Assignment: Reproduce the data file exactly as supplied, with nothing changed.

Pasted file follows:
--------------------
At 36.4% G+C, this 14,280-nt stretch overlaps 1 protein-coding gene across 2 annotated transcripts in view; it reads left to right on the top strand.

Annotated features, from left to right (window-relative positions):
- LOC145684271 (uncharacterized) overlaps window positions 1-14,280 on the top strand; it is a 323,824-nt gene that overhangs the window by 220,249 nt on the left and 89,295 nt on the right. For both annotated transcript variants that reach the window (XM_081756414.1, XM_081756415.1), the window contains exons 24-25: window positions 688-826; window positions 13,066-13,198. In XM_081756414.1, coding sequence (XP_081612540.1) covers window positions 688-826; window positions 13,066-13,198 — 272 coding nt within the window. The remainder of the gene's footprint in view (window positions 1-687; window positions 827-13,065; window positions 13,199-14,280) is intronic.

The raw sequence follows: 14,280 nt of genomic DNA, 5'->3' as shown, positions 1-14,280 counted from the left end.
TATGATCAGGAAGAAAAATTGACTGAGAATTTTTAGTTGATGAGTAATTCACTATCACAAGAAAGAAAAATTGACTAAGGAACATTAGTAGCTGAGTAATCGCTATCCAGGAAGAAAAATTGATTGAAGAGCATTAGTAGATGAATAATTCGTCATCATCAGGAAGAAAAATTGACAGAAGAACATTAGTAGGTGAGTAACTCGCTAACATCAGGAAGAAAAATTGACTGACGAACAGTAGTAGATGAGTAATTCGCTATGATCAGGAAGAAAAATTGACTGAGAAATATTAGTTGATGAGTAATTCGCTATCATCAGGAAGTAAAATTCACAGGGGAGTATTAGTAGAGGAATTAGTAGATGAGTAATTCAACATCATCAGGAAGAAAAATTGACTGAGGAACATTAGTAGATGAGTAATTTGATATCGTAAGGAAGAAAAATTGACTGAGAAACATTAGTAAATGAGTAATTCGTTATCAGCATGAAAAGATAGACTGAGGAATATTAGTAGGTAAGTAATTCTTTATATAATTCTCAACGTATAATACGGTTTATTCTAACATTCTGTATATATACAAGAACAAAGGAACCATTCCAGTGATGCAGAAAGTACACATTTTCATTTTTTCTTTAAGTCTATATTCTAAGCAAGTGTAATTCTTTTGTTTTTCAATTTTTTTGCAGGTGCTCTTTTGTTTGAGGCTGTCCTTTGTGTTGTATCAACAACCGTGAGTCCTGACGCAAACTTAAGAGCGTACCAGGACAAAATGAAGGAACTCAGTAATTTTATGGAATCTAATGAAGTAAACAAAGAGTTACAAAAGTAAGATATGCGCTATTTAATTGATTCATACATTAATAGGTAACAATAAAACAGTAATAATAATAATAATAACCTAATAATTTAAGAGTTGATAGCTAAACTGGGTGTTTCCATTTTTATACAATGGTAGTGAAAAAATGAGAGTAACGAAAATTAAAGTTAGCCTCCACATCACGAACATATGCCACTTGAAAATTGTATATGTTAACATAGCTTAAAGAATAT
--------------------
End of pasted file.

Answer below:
At 36.4% G+C, this 14,280-nt stretch overlaps 1 protein-coding gene across 2 annotated transcripts in view; it reads left to right on the top strand.

Annotated features, from left to right (window-relative positions):
- LOC145684271 (uncharacterized) overlaps window positions 1-14,280 on the top strand; it is a 323,824-nt gene that overhangs the window by 220,249 nt on the left and 89,295 nt on the right. For both annotated transcript variants that reach the window (XM_081756414.1, XM_081756415.1), the window contains exons 24-25: window positions 688-826; window positions 13,066-13,198. In XM_081756414.1, coding sequence (XP_081612540.1) covers window positions 688-826; window positions 13,066-13,198 — 272 coding nt within the window. The remainder of the gene's footprint in view (window positions 1-687; window positions 827-13,065; window positions 13,199-14,280) is intronic.

The raw sequence follows: 14,280 nt of genomic DNA, 5'->3' as shown, positions 1-14,280 counted from the left end.
TATGATCAGGAAGAAAAATTGACTGAGAATTTTTAGTTGATGAGTAATTCACTATCACAAGAAAGAAAAATTGACTAAGGAACATTAGTAGCTGAGTAATCGCTATCCAGGAAGAAAAATTGATTGAAGAGCATTAGTAGATGAATAATTCGTCATCATCAGGAAGAAAAATTGACAGAAGAACATTAGTAGGTGAGTAACTCGCTAACATCAGGAAGAAAAATTGACTGACGAACAGTAGTAGATGAGTAATTCGCTATGATCAGGAAGAAAAATTGACTGAGAAATATTAGTTGATGAGTAATTCGCTATCATCAGGAAGTAAAATTCACAGGGGAGTATTAGTAGAGGAATTAGTAGATGAGTAATTCAACATCATCAGGAAGAAAAATTGACTGAGGAACATTAGTAGATGAGTAATTTGATATCGTAAGGAAGAAAAATTGACTGAGAAACATTAGTAAATGAGTAATTCGTTATCAGCATGAAAAGATAGACTGAGGAATATTAGTAGGTAAGTAATTCTTTATATAATTCTCAACGTATAATACGGTTTATTCTAACATTCTGTATATATACAAGAACAAAGGAACCATTCCAGTGATGCAGAAAGTACACATTTTCATTTTTTCTTTAAGTCTATATTCTAAGCAAGTGTAATTCTTTTGTTTTTCAATTTTTTTGCAGGTGCTCTTTTGTTTGAGGCTGTCCTTTGTGTTGTATCAACAACCGTGAGTCCTGACGCAAACTTAAGAGCGTACCAGGACAAAATGAAGGAACTCAGTAATTTTATGGAATCTAATGAAGTAAACAAAGAGTTACAAAAGTAAGATATGCGCTATTTAATTGATTCATACATTAATAGGTAACAATAAAACAGTAATAATAATAATAATAACCTAATAATTTAAGAGTTGATAGCTAAACTGGGTGTTTCCATTTTTATACAATGGTAGTGAAAAAATGAGAGTAACGAAAATTAAAGTTAGCCTCCACATCACGAACATATGCCACTTGAAAATTGTATATGTTAACATAGCTTAAAGAATAT